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A lot or a little?
The parents' guide to what's in this website.
What parents need to know
Parents need to know that Speakaboos is a reading site that requires a paid subscription to access content. Users can sign up for a subscription, where they're asked to provide a name and credit card information. The site offers paid monthly and yearly subscriptions. There's no free account, but users can try out the site for free for seven days. Content includes a large library of books, both fiction and nonfiction, as well as songs. Content is relatively safe, although some stories have the standard fairy and folk tale villains, such as evil stepmothers and witches.
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What's it about?
The SPEAKABOOS site lets kids read or listen to stories -- ranging from traditional fairy tales to popular character-based books, such as the Arthur series -- read by celebrities including Nick Cannon. Kids also can sing along to well-known tunes such as "Take Me Out to the Ballgame" or play matching and other games. Because words accompany the narration, the storybook section gives kids a fun way to practice reading skills. Each story also includes suggested reading and grade levels while listing relevant themes such as fairness and honesty. Parents can browse the library and filter stories by theme and other categories.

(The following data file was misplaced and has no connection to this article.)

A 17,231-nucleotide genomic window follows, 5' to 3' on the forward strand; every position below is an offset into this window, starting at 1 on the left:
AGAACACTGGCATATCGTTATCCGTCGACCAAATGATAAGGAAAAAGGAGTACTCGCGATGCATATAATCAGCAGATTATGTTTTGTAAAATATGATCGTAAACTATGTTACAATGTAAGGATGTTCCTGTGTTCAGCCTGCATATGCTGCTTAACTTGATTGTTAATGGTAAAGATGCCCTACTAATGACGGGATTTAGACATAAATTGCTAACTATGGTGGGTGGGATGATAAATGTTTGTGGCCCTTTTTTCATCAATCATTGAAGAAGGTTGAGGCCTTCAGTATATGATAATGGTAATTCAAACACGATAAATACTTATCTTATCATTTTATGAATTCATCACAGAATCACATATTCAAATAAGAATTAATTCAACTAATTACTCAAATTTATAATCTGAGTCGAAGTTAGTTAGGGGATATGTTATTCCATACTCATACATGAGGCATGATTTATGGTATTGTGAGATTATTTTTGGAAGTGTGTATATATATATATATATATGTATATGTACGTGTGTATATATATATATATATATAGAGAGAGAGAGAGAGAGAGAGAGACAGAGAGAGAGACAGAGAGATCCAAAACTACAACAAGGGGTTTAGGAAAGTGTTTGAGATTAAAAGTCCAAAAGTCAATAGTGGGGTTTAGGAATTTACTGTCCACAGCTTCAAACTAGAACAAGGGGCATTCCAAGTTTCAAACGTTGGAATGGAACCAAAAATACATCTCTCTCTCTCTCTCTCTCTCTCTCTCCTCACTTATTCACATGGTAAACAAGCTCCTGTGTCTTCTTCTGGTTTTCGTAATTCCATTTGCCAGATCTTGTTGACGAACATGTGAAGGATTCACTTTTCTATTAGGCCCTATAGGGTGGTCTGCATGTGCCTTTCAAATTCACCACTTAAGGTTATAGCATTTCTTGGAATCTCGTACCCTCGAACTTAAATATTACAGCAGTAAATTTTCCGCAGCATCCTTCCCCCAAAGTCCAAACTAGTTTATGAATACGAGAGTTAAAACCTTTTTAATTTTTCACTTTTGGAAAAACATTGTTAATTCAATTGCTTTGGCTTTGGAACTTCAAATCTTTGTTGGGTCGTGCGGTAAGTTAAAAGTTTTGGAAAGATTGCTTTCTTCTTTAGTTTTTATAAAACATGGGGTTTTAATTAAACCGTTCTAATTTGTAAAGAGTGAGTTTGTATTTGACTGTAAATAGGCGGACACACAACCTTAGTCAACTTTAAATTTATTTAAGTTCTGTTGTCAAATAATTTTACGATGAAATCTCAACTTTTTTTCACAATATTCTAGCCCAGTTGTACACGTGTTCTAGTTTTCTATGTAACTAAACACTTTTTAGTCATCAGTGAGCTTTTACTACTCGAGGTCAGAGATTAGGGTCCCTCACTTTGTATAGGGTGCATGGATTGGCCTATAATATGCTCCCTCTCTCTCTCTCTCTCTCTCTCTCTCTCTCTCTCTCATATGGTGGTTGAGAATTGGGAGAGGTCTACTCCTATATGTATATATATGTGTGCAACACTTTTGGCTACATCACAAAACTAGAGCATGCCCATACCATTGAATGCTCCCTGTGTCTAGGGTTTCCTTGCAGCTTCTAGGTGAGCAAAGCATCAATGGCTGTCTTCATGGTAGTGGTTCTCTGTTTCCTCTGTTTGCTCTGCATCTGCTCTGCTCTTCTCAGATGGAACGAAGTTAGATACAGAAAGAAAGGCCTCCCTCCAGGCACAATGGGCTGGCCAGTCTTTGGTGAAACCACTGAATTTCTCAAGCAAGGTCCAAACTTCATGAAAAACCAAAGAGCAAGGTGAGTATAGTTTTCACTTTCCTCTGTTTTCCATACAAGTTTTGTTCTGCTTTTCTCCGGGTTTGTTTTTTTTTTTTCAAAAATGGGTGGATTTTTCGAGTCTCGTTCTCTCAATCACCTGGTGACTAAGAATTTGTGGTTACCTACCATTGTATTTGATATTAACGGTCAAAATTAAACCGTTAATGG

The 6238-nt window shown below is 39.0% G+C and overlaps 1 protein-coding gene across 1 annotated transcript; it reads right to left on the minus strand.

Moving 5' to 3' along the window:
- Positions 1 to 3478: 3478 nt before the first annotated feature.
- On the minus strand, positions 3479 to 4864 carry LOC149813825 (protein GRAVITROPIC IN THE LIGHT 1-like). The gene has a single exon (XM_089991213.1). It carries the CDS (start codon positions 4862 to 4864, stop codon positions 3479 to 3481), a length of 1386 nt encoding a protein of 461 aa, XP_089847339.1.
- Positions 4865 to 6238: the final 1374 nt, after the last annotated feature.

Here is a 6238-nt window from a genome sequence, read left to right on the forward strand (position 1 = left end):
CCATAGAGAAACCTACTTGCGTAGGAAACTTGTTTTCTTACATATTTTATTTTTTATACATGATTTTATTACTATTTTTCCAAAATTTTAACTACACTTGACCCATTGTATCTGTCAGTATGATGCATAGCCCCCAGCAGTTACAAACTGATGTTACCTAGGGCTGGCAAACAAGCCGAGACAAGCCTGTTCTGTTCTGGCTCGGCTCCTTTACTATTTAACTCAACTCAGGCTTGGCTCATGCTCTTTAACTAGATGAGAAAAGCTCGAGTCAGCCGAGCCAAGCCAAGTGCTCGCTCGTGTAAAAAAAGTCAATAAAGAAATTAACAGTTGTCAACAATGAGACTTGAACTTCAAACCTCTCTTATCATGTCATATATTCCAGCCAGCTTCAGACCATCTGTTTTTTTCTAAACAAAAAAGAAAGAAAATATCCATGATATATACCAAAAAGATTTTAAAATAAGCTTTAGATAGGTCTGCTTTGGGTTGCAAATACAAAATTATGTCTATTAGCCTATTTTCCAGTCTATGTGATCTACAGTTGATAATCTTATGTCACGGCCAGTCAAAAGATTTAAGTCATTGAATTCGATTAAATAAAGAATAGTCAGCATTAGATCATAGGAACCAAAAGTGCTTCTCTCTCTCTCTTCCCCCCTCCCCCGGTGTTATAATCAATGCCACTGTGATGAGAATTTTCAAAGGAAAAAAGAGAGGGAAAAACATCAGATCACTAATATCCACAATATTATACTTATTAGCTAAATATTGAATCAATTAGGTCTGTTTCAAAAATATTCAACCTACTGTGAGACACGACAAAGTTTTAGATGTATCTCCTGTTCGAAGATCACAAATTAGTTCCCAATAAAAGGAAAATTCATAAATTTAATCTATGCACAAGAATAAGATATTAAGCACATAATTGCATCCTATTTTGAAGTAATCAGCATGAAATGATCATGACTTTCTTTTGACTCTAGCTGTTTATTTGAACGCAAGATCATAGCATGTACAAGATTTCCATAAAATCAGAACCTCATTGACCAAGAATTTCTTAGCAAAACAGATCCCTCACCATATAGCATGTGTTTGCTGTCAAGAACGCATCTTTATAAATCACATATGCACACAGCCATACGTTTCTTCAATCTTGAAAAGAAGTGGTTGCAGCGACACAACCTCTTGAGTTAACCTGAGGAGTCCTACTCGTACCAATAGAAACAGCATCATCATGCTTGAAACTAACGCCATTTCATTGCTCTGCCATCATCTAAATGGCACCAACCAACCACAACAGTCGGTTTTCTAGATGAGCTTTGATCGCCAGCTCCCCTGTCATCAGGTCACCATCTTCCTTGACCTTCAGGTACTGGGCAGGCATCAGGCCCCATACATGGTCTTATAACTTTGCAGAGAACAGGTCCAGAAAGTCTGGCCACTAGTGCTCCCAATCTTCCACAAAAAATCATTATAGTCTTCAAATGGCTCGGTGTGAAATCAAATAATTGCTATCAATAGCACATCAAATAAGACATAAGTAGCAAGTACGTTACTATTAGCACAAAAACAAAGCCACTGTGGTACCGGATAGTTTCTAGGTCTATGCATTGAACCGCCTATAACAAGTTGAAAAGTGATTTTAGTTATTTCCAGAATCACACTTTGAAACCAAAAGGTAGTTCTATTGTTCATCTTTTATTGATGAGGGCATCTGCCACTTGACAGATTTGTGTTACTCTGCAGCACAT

Is it any good?
This digital library puts lots of stories, easy reading practice, and even some simple interactive games right at kids' fingertips. Speakaboos offers a collection of classic tales and some intriguing stories, but other than that, the majority of books are not great literature; simple books about everyday life seem more prevalent than fiction. But a nice variety of actors read tales (Chazz Palminteri's "Jack and the Beanstalk," anyone?), and design is colorful and accessible. But it would be nice if all (rather than some) books had a read-myself option, too. Kids who are familiar with various TV characters will particularly enjoy the character books -- especially the ones they can interact with. It's also nice that parents can search for books according to specific criteria, though there's no way to mark particular books or create a reading list. Overall, Speakaboos is appealing and accessible for early reading practice. The main catch is that the site's content will cost you.
Talk to your kids about ...
Families can talk about whether it's better to visit a website to learn about reading or kids should just pick up a book. Can there be a balance between online time and offline reading? What limits should parents set on computer time?
Talk about the importance of reading together. Read our article "Reading Rainbow Signs Off" for more on keeping reading alive.
Fairy tales can be fun to read -- but many also involve a lesson, such as treating others with respect or being honest. What did the characters in some of the stories you watched and listened to on the site learn? What can you learn from their experiences?
If you enjoyed the stories on the site, could you write your own? Families can discuss the creative process, from thinking of something to write about to finishing and sharing a story.
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